348 SPYGLASS WAY, CALGARY
ASKING PRICE $3.95-million
SELLING PRICE $3.45-milllion
TAXES not available
DAYS ON THE MARKET 168
LISTING AGENT Gary Wade, Wolf Custom Homes
It’s been a long road for this custom home in the Watermark at Bearspaw. Built as a show home for the development, it was then put on the market and listed at $4.5-million. Several offers came in, but all fell apart at the financing stage. Marked down to $3.95-million, it finally sold late last fall to a buyer who managed to carve another $500,000 off the list price.
What they got
In a luxury community with parks, plaza and sports facilities, Wolf Custom Homes earmarked a premium 0.43-acre lot abutting a pond to craft this Mediterranean Revival-style estate with high-calibre workmanship, from its stone façade with arched iron entry doors to its circular wine cellar with curved racking.
Inside the 5,812-square-foot residence with a four-car garage is a three-bedroom and six-bathroom plan with outdoor living rooms off nearly all public quarters and an attached two-storey carriage house with its own entrance, entertaining and cooking facilities, bedroom and bathroom.
Core entertaining areas consist of a fireside great room with vaulted fir-beamed ceilings, adjacent dining and hearth rooms and a kitchen connected to a conservatory and fully enclosed outdoor kitchen and living area.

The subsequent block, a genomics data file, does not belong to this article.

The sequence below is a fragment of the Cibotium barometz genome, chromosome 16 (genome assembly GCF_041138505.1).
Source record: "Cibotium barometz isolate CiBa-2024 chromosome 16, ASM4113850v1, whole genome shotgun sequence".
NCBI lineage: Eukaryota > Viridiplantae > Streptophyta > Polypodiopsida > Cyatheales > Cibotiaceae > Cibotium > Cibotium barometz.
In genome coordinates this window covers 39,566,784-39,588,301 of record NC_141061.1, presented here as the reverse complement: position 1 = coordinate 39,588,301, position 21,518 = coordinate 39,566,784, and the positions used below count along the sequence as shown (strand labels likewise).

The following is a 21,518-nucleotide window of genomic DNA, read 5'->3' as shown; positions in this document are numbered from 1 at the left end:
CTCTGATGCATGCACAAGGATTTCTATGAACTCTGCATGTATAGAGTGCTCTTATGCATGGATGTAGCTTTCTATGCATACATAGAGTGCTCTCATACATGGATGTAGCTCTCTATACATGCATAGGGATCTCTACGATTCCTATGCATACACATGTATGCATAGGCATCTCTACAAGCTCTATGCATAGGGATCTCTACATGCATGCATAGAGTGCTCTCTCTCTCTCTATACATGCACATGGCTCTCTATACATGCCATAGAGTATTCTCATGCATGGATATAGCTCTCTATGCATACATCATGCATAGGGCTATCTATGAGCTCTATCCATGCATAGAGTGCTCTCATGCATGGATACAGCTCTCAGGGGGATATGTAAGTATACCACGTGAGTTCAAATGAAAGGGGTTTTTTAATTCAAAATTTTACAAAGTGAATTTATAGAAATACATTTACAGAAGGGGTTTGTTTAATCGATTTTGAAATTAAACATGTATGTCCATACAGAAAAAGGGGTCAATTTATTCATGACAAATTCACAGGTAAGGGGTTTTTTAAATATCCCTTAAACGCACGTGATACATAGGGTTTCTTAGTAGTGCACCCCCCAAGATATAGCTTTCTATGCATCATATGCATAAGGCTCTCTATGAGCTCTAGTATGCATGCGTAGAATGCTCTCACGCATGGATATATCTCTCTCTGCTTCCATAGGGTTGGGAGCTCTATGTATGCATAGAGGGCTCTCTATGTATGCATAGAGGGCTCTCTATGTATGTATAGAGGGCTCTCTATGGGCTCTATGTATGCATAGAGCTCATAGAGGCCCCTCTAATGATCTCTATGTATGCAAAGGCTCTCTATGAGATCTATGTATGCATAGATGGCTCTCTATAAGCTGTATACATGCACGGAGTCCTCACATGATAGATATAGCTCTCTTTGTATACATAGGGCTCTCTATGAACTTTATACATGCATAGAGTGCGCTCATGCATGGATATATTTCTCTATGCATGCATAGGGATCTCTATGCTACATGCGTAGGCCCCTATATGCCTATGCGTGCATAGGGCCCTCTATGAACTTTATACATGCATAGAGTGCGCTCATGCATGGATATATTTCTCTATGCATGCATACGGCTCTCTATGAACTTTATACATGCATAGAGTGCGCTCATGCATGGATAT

Down in the 2,832-square-foot basement are two guest suites, screening, recreation and billiards rooms.
The agent’s take
“It was our show home, so we decided to go above and beyond to do something no one had ever done and shock the industry here,” says vice-president and general manager of Wolf Custom Homes, Shaun Mckernan.
“We’ll never build it again, but if we do, it would be altered. We don’t like to do the same plan twice. We try to keep everything custom.”
While neighbouring homes average $2-million, this one has all the bells and whistles, such as a secondary island with a crushed Italian beach glass baker’s counter and an aromatherapy steam shower off the gym.“We did a wine room that was open to below, so on the main floor, you could look down. It almost looked like its own little building,” Mr. Mckernan adds.
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